Adults covered by Medicaid use EDs 40% more often than people in similar circumstances who do not have health insurance, according to a study.
Researchers focused on Oregons recent use of a lottery to assign access to Medicaid to certain uninsured adults. They examined ED records for roughly 25,000 people over 18 months.
With the implementation of the Affordable Care Act, Medicaid is expanding in many states to cover a population similar to the one that gained Medicaid coverage through Oregons lottery.
When you cover the uninsured, emergency room use goes up by a large magnitude, Amy Finkelstein, professor of economics at MIT, said in a news release. Finkelstein is a principal investigator of the study, along with Katherine Baicker, a professor at the Harvard School of Public Health.
The study, published Jan. 2 on the website of the journal Science, also documents that having Medicaid consistently increases ED visits across a range of demographic groups, types of visits and medical conditions, including types of conditions that may be most readily treatable in primary care settings.
In no case were we able to find any subpopulations, or types of conditions, for which Medicaid caused a significant decrease in emergency department visits, Finkelstein said in the news release. Although one always needs to be careful generalizing to other [geographic]settings, these results suggest that other Medicaid expansions are unlikely to decrease emergency room use.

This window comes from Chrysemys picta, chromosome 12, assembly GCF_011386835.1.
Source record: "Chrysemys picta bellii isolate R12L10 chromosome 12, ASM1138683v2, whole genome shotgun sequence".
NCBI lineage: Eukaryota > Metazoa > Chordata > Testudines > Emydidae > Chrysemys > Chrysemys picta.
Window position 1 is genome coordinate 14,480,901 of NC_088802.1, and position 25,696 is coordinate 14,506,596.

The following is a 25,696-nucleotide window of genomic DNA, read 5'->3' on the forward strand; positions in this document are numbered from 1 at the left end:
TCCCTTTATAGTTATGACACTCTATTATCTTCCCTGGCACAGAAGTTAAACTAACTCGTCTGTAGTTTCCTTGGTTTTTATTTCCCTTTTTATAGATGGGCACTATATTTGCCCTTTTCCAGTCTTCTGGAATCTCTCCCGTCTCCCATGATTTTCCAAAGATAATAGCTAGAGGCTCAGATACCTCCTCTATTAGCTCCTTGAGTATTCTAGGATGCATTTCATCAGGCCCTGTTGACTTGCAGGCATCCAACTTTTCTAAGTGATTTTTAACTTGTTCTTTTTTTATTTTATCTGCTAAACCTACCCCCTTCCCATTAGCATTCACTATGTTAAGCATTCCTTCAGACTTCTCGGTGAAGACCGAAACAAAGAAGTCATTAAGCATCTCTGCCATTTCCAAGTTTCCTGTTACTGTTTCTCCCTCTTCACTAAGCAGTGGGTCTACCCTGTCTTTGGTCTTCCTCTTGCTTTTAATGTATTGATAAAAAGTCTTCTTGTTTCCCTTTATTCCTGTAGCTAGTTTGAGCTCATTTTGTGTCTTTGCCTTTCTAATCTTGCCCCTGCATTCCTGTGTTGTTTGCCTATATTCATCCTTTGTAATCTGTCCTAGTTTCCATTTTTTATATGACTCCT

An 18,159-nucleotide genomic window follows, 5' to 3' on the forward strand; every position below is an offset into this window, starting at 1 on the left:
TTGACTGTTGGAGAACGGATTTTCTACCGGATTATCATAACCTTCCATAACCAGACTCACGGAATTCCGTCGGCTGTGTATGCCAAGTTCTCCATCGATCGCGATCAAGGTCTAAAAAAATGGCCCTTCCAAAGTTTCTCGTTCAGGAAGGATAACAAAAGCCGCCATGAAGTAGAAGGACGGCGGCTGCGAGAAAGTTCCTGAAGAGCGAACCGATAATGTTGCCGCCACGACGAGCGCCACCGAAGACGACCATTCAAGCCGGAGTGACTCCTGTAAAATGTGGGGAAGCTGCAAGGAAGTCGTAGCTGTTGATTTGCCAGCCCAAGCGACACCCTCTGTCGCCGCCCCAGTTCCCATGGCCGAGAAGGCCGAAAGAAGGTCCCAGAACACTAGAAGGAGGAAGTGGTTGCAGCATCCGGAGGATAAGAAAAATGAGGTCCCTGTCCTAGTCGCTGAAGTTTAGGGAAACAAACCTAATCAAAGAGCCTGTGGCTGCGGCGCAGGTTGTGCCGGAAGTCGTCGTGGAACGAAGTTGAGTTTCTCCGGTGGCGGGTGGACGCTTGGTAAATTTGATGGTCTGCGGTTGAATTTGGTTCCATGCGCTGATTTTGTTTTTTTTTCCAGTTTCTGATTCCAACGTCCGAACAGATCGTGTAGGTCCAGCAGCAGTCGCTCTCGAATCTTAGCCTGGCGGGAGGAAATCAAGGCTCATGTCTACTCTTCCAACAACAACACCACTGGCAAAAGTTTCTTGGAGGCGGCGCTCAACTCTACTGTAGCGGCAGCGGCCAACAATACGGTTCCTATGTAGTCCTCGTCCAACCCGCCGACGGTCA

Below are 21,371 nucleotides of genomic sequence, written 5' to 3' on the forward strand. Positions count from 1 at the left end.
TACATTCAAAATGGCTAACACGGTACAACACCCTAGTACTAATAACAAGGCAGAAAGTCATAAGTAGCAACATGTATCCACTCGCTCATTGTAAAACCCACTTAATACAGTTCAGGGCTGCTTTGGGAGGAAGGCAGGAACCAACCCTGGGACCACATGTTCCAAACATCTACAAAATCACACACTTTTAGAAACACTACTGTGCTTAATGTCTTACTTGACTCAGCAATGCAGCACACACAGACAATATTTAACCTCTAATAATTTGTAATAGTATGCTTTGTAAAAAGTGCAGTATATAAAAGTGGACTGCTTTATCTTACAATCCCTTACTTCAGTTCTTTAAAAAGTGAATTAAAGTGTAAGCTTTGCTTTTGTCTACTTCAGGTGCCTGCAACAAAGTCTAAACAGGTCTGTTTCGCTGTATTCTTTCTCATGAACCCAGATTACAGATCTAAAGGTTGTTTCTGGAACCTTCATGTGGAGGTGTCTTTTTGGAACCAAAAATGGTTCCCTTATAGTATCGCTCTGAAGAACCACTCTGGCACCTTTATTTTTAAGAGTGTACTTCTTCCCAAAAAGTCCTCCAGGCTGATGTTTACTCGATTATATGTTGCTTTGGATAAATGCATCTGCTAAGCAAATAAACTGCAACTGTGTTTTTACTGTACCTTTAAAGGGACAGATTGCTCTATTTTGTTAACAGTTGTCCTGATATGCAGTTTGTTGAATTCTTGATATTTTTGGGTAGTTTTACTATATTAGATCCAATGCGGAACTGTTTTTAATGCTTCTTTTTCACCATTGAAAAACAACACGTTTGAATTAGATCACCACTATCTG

On one level, the results accord with a traditional economics framework suggesting that insurance, by lowering out-of-pocket costs, would increase the use of medical care. If weve lowered the price of the emergency department, we would expect people to use it more, Finkelstein said.
However, Medicaid also lowers the out-of-pocket costs of other types of healthcare, such as primary-care visits. Some analysts have suggested that expanding Medicaid could reduce ED visits by the formerly uninsured, bringing them into more regular contact with primary-care physicians and clinics for preventive care. Such a trend would theoretically reduce overall system costs.
Prior work by Finkelstein, Baicker and others on Oregons lottery applicants showed that people who obtain Medicaid coverage increase their use of primary and preventive care. But the net effect of Medicaid in the study was to also increase use of emergency services.
In 2008, Oregon officials realized they had Medicaid funds for about 10,000 additional low-income adults. They developed a lottery for those slots and received applications from about 90,000 state residents.
For academic researchers, the lottery system presented the opportunity for a randomized controlled evaluation of Medicaid by creating a group of residents who obtained Medicaid coverage and otherwise were similar, on aggregate, to applicants who continued to lack coverage.
We are the very first to have a randomized controlled trial of the effect of covering the uninsured with Medicaid, Finkelstein said.
Study abstract: www.sciencemag.org/content/early/2014/01/02/science.1246183.abstract